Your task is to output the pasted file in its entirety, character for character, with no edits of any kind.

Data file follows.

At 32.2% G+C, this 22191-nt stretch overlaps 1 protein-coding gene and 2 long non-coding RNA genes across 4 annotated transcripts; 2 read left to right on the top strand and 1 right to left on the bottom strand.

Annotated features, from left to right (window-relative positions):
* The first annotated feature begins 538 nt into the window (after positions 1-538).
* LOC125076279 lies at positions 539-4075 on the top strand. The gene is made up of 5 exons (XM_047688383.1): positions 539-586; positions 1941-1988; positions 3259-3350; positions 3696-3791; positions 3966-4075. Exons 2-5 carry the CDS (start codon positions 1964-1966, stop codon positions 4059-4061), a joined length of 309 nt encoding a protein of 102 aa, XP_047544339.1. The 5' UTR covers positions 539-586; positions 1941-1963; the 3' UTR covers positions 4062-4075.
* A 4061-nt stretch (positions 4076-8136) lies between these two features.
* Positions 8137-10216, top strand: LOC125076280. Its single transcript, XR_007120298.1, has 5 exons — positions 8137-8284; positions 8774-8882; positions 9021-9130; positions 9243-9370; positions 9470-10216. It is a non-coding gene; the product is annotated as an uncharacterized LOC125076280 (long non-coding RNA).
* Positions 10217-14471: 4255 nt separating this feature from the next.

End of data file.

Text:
At 32.2% G+C, this 22191-nt stretch overlaps 1 protein-coding gene and 2 long non-coding RNA genes across 4 annotated transcripts; 2 read left to right on the top strand and 1 right to left on the bottom strand.

Annotated features, from left to right (window-relative positions):
* The first annotated feature begins 538 nt into the window (after positions 1-538).
* LOC125076279 lies at positions 539-4075 on the top strand. The gene is made up of 5 exons (XM_047688383.1): positions 539-586; positions 1941-1988; positions 3259-3350; positions 3696-3791; positions 3966-4075. Exons 2-5 carry the CDS (start codon positions 1964-1966, stop codon positions 4059-4061), a joined length of 309 nt encoding a protein of 102 aa, XP_047544339.1. The 5' UTR covers positions 539-586; positions 1941-1963; the 3' UTR covers positions 4062-4075.
* A 4061-nt stretch (positions 4076-8136) lies between these two features.
* Positions 8137-10216, top strand: LOC125076280. Its single transcript, XR_007120298.1, has 5 exons — positions 8137-8284; positions 8774-8882; positions 9021-9130; positions 9243-9370; positions 9470-10216. It is a non-coding gene; the product is annotated as an uncharacterized LOC125076280 (long non-coding RNA).
* Positions 10217-14471: 4255 nt separating this feature from the next.